Though we must admit that investor behaviour is changing gradually and they are willing to ride out the storm and even add more money during the bad phase of the market.

We believe the current fall in the market presents an opportunity to add to one’s equity exposure. From a historical perspective, we are hopeful that the impact of Covid-19 will smoothen out within three months, as observed during ZICA, IBOLA, and SARS crises, which were more deadly than the Coronavirus. Even then, markets had corrected in the short term owing to panic, but then went on to rose ten-folds from there.

Market Correction: A Historical Perspective

History suggests whenever markets have faced turbulent times, they has eventually been able to overcome that and gone on to make newer highs. We have seen Sensex deliver a one-year average return of 50% in six similar instances earlier. There is no reason to believe that it would be any different this time.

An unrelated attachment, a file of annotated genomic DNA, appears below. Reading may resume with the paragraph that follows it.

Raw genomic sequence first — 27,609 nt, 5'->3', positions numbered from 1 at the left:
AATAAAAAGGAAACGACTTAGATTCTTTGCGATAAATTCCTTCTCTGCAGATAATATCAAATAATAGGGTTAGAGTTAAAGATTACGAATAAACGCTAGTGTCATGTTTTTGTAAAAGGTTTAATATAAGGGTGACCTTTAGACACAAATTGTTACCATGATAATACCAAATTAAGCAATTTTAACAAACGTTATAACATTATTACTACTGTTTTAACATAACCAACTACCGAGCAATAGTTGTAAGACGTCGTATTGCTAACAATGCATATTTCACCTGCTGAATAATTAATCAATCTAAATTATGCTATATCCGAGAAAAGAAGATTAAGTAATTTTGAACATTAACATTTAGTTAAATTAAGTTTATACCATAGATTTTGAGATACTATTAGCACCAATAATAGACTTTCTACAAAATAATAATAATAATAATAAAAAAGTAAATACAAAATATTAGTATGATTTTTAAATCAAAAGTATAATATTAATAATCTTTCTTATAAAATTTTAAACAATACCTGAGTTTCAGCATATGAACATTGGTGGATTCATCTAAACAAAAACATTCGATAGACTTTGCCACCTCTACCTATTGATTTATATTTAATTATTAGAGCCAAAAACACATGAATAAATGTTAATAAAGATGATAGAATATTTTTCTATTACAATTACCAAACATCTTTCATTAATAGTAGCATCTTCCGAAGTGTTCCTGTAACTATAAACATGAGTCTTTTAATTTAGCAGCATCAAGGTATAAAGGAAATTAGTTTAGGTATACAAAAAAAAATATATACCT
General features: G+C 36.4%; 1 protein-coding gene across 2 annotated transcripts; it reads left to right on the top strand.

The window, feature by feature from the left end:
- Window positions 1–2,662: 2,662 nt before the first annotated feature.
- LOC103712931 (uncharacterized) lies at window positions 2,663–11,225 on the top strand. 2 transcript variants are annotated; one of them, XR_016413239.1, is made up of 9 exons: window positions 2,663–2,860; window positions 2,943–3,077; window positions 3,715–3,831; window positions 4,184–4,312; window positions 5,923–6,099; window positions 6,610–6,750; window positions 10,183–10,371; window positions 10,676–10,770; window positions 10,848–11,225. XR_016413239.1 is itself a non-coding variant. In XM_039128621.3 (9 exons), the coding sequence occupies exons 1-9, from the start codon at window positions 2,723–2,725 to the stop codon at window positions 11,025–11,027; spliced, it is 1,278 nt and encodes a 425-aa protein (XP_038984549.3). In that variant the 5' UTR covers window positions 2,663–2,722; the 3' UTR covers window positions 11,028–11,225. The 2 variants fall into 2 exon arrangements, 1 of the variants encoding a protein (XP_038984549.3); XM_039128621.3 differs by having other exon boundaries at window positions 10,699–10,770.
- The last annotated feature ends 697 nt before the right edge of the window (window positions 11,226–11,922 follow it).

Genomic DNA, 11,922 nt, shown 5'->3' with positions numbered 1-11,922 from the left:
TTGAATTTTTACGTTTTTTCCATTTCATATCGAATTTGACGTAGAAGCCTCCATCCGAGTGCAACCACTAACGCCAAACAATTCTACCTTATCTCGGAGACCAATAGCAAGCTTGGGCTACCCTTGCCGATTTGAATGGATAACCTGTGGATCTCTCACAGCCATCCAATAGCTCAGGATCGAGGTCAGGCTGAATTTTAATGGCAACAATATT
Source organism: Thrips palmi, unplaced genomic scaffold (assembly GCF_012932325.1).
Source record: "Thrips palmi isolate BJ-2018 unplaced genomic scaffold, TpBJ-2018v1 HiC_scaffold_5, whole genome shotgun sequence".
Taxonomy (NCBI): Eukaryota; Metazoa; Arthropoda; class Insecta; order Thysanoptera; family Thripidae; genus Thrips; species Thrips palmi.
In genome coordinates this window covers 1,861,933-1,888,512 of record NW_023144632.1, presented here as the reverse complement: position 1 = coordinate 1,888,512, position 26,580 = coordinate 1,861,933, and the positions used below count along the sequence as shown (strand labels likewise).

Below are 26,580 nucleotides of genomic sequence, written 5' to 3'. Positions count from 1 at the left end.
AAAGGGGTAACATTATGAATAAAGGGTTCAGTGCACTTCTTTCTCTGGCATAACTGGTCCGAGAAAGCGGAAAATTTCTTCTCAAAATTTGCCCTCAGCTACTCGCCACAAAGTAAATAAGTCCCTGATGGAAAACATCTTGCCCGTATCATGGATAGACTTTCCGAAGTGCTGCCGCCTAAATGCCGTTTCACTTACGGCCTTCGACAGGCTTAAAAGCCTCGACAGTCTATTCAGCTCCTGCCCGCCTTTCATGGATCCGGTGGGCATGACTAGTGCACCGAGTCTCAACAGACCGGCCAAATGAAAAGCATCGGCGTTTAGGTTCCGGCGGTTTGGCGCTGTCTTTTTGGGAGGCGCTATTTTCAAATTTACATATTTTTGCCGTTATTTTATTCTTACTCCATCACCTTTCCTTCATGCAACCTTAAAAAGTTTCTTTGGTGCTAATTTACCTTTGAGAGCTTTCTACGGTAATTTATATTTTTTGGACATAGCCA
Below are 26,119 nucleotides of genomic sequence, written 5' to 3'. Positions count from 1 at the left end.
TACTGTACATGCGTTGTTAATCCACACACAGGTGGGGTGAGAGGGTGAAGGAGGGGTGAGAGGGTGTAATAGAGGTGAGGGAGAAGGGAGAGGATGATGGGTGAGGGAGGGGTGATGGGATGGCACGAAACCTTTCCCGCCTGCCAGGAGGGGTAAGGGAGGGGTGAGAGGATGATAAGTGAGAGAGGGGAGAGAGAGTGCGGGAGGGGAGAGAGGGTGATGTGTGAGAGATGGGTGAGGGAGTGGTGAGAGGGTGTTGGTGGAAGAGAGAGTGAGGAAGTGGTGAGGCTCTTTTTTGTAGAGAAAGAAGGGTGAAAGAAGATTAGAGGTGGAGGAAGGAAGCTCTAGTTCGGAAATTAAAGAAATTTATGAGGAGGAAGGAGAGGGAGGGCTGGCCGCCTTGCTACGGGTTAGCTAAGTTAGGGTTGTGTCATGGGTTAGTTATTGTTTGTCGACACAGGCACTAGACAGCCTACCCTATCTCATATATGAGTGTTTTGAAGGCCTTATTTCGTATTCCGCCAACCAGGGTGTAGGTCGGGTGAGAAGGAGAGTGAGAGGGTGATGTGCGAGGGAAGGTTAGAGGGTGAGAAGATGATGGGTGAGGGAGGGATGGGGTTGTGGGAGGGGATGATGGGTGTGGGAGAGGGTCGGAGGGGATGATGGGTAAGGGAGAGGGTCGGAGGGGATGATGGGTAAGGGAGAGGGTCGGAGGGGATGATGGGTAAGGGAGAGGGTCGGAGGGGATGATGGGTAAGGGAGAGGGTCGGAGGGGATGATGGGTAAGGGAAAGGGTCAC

What makes us bullish on markets in the current negative environment?
We remain extremely constructive on the outlook for the Indian equity market, as India seems to be a major beneficiary of the reasons behind the current correction.

  • Although the Covid-19 started in Wuhan, China, and has spread to more than 160 countries with the US, Italy, Spain and Iran getting impacted significantly, it is heartening to see significant improvement at the epicenter of the virus and the first casualty nations i.e. China, and also in Hong Kong and Taiwan, and markets there are no longer as nervous as elsewhere in the world. While pessimists will doubt the authenticity of the Chinese data, what gives us comfort is the fact that Apple and Starbucks have already opened more than 80% of their outlets in China, while Toyota has opened all of its factories in China.